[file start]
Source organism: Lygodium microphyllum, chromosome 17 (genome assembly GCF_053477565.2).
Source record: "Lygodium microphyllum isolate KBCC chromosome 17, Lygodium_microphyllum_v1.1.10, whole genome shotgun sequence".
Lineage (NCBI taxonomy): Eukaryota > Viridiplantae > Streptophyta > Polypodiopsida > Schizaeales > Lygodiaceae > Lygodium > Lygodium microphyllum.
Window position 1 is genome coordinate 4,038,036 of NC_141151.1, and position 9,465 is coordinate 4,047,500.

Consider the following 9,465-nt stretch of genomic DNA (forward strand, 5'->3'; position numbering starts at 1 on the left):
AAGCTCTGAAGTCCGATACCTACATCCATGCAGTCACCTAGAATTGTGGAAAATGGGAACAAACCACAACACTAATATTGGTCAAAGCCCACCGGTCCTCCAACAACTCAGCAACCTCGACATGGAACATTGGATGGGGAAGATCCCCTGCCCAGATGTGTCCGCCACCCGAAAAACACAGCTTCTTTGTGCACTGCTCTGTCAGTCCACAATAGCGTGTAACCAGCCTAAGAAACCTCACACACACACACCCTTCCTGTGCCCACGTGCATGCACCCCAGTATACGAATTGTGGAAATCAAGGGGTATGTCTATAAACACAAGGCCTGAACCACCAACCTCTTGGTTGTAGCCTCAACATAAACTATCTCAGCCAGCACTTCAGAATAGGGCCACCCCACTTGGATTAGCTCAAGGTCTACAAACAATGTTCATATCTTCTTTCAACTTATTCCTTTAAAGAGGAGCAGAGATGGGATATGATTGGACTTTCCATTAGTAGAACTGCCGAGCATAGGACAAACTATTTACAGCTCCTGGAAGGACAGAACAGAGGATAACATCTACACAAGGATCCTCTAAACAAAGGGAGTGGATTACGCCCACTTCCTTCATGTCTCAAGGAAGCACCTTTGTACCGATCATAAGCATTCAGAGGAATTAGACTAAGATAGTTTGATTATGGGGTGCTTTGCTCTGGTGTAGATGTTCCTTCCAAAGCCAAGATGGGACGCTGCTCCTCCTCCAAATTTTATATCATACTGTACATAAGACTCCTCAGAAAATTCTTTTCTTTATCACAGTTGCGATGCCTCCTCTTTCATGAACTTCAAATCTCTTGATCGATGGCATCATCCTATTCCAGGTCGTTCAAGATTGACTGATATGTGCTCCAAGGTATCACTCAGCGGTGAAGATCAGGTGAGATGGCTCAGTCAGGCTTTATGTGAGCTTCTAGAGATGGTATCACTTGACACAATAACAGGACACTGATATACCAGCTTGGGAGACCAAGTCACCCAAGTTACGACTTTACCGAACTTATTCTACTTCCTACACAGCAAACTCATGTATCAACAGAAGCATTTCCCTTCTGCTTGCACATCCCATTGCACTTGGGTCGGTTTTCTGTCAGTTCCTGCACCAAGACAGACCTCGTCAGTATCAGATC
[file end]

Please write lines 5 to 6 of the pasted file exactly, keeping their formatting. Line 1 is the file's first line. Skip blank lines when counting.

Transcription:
Consider the following 9,465-nt stretch of genomic DNA (forward strand, 5'->3'; position numbering starts at 1 on the left):
AAGCTCTGAAGTCCGATACCTACATCCATGCAGTCACCTAGAATTGTGGAAAATGGGAACAAACCACAACACTAATATTGGTCAAAGCCCACCGGTCCTCCAACAACTCAGCAACCTCGACATGGAACATTGGATGGGGAAGATCCCCTGCCCAGATGTGTCCGCCACCCGAAAAACACAGCTTCTTTGTGCACTGCTCTGTCAGTCCACAATAGCGTGTAACCAGCCTAAGAAACCTCACACACACACACCCTTCCTGTGCCCACGTGCATGCACCCCAGTATACGAATTGTGGAAATCAAGGGGTATGTCTATAAACACAAGGCCTGAACCACCAACCTCTTGGTTGTAGCCTCAACATAAACTATCTCAGCCAGCACTTCAGAATAGGGCCACCCCACTTGGATTAGCTCAAGGTCTACAAACAATGTTCATATCTTCTTTCAACTTATTCCTTTAAAGAGGAGCAGAGATGGGATATGATTGGACTTTCCATTAGTAGAACTGCCGAGCATAGGACAAACTATTTACAGCTCCTGGAAGGACAGAACAGAGGATAACATCTACACAAGGATCCTCTAAACAAAGGGAGTGGATTACGCCCACTTCCTTCATGTCTCAAGGAAGCACCTTTGTACCGATCATAAGCATTCAGAGGAATTAGACTAAGATAGTTTGATTATGGGGTGCTTTGCTCTGGTGTAGATGTTCCTTCCAAAGCCAAGATGGGACGCTGCTCCTCCTCCAAATTTTATATCATACTGTACATAAGACTCCTCAGAAAATTCTTTTCTTTATCACAGTTGCGATGCCTCCTCTTTCATGAACTTCAAATCTCTTGATCGATGGCATCATCCTATTCCAGGTCGTTCAAGATTGACTGATATGTGCTCCAAGGTATCACTCAGCGGTGAAGATCAGGTGAGATGGCTCAGTCAGGCTTTATGTGAGCTTCTAGAGATGGTATCACTTGACACAATAACAGGACACTGATATACCAGCTTGGGAGACCAAGTCACCCAAGTTACGACTTTACCGAACTTATTCTACTTCCTACACAGCAAACTCATGTATCAACAGAAGCATTTCCCTTCTGCTTGCACATCCCATTGCACTTGGGTCGGTTTTCTGTCAGTTCCTGCACCAAGACAGACCTCGTCAGTATCAGATC